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Strategies to achieve long-term benefits from multiple operational herbicide applications in lower coastal plain pine standsAuthor(s): Harold E. Quicke; Dwight K. Lauer
Source: In: Stanturf, John A., ed. 2010. Proceedings of the 14th biennial southern silvicultural research conference. Gen. Tech. Rep. SRS–121. Asheville, NC: U.S. Department of Agriculture, Forest Service, Southern Research Station. 129-130.
Publication Series: General Technical Report (GTR)
Station: Southern Research Station
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DescriptionStudies were installed on a range of soils to examine different post-plant herbaceous weed control timings following different site preparation timings with Chopper® herbicide. Chopper site preparation treatments were applied after bedding and included two application dates (August versus November). Pines were planted in winter following site preparation. Site prep was followed with four different post-plant herbaceous weed control timings. This report examines pine growth after five years and relates optimal herbaceous weed control strategies to vegetation cover levels in the absence of weed control. Contrary to expectation, the November Chopper application did not increase residual weed control over the August application. The earlier Chopper application date resulted in better growth than the later date on four of five sites. Optimal strategies for post-plant herbaceous weed control were highly dependent on site, ranging from two consecutive years of weed control on a silt-loam soil to no benefit from any additional weed control on spodosols.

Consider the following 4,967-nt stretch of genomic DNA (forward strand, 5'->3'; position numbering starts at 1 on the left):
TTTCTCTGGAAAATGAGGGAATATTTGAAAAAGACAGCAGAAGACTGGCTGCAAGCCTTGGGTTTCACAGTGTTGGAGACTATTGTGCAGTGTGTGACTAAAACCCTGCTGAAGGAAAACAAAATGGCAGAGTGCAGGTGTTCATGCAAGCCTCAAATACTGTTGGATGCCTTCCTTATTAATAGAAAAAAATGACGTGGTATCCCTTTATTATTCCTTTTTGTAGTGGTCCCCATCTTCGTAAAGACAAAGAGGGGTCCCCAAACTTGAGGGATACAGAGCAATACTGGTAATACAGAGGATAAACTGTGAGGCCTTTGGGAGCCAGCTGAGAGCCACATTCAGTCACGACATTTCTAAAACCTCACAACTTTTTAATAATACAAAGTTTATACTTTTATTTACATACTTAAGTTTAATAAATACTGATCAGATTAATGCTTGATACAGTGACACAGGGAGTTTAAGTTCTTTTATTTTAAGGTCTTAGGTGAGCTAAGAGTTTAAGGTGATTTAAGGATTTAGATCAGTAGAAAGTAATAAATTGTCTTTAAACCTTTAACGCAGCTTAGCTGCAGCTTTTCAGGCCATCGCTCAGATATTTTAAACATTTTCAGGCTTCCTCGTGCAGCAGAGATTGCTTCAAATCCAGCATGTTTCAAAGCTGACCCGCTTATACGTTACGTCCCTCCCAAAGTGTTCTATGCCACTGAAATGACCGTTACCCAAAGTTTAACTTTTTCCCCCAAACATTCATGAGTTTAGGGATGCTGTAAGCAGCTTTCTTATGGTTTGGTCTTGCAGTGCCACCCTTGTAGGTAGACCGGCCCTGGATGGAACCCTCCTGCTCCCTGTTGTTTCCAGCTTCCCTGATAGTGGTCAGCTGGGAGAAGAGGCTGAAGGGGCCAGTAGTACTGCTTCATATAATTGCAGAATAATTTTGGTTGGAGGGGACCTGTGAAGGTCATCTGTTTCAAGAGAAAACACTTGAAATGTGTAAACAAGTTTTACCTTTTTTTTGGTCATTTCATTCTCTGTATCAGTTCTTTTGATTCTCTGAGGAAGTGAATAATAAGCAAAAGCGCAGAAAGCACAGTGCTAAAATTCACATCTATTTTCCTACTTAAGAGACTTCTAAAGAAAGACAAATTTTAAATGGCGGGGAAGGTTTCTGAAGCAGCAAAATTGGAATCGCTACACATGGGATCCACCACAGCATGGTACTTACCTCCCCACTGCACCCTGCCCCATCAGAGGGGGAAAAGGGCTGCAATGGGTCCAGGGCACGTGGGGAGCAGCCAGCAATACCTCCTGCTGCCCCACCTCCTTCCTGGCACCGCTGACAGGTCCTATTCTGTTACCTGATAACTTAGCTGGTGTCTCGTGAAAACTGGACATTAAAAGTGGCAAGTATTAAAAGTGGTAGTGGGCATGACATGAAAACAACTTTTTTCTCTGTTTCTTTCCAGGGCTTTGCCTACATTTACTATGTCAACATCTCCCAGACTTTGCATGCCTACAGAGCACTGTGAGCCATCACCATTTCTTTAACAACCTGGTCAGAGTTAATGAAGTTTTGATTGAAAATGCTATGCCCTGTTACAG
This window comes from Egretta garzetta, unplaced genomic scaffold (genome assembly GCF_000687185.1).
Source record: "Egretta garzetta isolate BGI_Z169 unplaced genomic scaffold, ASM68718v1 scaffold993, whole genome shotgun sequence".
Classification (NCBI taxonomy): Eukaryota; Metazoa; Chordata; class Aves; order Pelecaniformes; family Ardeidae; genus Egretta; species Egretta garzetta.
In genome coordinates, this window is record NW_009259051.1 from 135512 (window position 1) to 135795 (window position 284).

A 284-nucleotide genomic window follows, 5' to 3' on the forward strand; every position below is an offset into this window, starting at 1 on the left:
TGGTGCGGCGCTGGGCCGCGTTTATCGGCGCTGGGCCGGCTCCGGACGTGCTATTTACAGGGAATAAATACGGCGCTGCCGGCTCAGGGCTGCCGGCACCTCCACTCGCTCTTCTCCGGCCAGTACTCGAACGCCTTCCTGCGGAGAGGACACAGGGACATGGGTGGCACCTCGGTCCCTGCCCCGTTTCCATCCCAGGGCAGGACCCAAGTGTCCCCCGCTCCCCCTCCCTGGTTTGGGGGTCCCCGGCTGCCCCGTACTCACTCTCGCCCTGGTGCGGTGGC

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CitationQuicke, Harold E.; Lauer, Dwight K. 2010. Strategies to achieve long-term benefits from multiple operational herbicide applications in lower coastal plain pine stands. In: Stanturf, John A., ed. 2010. Proceedings of the 14th biennial southern silvicultural research conference. Gen. Tech. Rep. SRS–121. Asheville, NC: U.S. Department of Agriculture, Forest Service, Southern Research Station. 129-130.
- Timing of chopper herbicide site preparation relative to bedding in the establishment of lower coastal plain pine plantations
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